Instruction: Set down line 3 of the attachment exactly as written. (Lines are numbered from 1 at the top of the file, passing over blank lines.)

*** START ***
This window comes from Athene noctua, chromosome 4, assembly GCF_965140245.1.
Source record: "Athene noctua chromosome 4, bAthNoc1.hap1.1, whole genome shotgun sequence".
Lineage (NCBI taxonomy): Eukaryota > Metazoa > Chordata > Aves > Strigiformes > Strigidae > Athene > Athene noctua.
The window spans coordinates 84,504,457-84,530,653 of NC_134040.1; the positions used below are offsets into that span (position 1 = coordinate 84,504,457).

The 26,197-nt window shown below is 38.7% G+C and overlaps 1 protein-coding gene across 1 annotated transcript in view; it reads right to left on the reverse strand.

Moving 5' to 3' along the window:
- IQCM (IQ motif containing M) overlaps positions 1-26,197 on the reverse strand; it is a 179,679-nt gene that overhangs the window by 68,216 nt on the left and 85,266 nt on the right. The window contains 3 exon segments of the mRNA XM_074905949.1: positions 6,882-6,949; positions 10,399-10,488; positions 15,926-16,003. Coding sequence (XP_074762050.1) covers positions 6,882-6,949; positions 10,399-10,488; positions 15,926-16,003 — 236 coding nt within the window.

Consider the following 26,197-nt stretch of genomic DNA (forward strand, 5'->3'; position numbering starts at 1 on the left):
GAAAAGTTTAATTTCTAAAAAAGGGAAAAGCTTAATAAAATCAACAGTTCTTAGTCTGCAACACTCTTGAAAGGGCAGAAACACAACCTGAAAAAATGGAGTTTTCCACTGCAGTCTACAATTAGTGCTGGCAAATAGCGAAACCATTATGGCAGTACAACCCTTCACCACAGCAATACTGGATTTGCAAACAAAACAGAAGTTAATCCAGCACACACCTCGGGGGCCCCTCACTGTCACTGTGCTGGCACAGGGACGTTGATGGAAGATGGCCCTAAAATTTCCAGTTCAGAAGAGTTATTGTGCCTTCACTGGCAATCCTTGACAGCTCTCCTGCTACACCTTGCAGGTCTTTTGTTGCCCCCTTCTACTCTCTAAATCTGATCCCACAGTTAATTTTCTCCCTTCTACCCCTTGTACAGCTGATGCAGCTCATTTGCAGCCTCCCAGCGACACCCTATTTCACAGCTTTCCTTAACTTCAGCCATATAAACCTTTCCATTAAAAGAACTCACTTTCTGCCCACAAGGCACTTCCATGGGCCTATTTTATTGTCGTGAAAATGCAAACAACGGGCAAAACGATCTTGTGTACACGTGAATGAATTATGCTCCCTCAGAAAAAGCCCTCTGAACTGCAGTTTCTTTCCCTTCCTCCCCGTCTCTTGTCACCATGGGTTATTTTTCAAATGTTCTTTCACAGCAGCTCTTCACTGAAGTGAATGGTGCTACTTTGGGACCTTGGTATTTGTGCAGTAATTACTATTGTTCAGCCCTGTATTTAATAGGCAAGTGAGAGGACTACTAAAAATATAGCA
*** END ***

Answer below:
Lineage (NCBI taxonomy): Eukaryota > Metazoa > Chordata > Aves > Strigiformes > Strigidae > Athene > Athene noctua.